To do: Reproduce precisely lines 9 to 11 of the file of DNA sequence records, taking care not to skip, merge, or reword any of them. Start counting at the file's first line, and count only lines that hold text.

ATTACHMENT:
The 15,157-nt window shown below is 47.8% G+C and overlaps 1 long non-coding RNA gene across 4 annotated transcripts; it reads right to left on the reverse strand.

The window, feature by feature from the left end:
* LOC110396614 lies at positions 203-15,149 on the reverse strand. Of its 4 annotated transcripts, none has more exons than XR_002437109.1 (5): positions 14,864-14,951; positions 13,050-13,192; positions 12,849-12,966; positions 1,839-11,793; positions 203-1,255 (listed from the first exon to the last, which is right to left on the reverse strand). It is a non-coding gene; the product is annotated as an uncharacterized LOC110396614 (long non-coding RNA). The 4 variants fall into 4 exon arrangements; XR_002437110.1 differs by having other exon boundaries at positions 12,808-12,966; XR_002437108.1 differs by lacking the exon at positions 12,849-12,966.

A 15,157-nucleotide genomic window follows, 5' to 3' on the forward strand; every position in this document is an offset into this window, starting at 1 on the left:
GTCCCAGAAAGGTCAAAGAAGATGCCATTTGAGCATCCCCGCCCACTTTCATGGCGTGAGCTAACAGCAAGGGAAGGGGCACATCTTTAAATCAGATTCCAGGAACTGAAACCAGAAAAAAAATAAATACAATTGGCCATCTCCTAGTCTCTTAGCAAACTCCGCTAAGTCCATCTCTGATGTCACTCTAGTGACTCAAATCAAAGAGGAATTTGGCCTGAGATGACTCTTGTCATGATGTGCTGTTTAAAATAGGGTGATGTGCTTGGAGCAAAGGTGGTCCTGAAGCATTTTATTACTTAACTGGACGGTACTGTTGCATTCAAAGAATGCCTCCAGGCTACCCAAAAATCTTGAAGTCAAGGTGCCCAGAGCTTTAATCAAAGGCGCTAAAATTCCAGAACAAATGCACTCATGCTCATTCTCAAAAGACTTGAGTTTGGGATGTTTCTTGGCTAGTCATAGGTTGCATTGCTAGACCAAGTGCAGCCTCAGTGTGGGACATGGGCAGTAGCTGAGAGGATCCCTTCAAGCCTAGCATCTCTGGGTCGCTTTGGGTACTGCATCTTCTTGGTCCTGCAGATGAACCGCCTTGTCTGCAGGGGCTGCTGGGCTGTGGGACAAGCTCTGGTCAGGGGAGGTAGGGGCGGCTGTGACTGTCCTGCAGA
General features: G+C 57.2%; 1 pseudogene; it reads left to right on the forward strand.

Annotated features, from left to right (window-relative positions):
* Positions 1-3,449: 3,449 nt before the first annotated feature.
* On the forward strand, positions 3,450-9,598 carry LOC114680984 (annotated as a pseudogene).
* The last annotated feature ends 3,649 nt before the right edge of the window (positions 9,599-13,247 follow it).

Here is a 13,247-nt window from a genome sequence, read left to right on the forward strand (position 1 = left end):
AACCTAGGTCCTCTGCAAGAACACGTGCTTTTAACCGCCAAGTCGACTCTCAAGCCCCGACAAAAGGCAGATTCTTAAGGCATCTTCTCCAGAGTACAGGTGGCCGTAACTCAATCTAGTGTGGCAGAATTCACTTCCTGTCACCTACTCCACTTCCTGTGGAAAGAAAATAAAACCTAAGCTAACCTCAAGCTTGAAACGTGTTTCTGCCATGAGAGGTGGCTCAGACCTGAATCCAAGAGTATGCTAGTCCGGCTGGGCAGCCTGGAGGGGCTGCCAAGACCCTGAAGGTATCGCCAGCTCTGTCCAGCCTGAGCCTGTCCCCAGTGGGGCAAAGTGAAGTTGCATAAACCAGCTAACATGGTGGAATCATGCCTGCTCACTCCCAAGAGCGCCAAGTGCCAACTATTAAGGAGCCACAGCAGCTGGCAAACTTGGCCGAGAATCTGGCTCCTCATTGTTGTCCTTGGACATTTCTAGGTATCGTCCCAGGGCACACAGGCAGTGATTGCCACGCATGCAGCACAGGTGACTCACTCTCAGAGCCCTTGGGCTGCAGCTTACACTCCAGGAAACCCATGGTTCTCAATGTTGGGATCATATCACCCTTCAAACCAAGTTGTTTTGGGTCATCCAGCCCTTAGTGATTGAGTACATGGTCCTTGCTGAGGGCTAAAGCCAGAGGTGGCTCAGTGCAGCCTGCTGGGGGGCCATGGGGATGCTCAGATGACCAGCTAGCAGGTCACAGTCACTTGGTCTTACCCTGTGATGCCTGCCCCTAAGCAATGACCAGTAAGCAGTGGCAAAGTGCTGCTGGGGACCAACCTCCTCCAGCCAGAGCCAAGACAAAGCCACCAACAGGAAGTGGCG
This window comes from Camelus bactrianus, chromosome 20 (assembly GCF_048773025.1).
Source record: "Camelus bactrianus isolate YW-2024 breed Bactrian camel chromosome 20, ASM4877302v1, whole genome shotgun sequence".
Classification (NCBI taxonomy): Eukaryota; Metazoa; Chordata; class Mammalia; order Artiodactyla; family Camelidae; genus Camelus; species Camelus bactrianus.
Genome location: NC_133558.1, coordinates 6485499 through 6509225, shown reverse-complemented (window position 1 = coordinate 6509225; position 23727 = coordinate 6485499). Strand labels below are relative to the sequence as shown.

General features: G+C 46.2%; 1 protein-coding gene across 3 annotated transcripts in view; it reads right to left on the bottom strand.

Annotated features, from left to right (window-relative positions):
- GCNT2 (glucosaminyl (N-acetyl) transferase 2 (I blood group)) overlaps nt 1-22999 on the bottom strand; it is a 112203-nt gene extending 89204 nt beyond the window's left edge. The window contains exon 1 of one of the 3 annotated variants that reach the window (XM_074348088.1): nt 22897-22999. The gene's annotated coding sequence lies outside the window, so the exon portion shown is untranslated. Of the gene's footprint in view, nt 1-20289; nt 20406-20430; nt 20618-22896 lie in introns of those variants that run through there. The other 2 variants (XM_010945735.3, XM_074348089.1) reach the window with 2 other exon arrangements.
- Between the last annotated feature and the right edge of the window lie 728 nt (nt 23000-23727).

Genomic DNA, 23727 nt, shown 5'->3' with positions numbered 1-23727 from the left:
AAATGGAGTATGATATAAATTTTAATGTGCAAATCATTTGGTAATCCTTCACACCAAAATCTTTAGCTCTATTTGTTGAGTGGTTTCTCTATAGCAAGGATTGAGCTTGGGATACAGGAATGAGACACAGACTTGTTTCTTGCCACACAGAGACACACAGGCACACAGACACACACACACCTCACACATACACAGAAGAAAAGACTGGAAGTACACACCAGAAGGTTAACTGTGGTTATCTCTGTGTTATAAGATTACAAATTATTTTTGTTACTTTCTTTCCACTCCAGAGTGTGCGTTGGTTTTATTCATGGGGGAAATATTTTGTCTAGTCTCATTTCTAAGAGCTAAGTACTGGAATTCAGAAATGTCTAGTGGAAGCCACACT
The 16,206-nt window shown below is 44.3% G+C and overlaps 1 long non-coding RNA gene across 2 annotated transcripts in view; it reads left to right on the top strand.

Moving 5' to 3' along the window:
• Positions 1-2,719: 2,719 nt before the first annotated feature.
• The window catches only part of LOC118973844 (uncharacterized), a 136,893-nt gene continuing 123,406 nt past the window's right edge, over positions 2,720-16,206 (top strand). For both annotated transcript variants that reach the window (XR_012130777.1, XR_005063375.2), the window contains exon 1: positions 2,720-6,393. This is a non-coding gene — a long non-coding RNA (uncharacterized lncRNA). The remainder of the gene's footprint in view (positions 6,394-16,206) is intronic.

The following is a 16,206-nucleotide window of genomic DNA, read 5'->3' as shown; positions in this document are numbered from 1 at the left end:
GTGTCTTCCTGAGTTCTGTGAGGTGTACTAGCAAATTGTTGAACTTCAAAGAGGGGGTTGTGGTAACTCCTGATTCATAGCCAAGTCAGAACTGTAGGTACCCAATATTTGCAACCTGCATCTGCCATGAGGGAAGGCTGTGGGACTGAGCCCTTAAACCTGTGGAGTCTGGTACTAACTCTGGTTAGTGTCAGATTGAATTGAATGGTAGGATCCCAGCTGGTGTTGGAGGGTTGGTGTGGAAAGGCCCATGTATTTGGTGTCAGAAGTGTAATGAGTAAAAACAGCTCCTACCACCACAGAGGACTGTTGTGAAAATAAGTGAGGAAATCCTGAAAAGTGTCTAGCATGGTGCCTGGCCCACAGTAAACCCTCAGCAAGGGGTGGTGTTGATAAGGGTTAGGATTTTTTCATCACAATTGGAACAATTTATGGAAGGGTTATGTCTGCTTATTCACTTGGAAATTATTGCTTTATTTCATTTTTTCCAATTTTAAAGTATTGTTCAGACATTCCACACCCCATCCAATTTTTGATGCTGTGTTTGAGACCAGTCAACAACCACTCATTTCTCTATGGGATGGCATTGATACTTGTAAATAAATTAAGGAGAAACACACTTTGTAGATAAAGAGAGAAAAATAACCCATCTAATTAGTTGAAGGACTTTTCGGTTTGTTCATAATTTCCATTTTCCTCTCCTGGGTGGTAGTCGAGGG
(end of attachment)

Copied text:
* On the forward strand, positions 3,450-9,598 carry LOC114680984 (annotated as a pseudogene).
* The last annotated feature ends 3,649 nt before the right edge of the window (positions 9,599-13,247 follow it).

Here is a 13,247-nt window from a genome sequence, read left to right on the forward strand (position 1 = left end):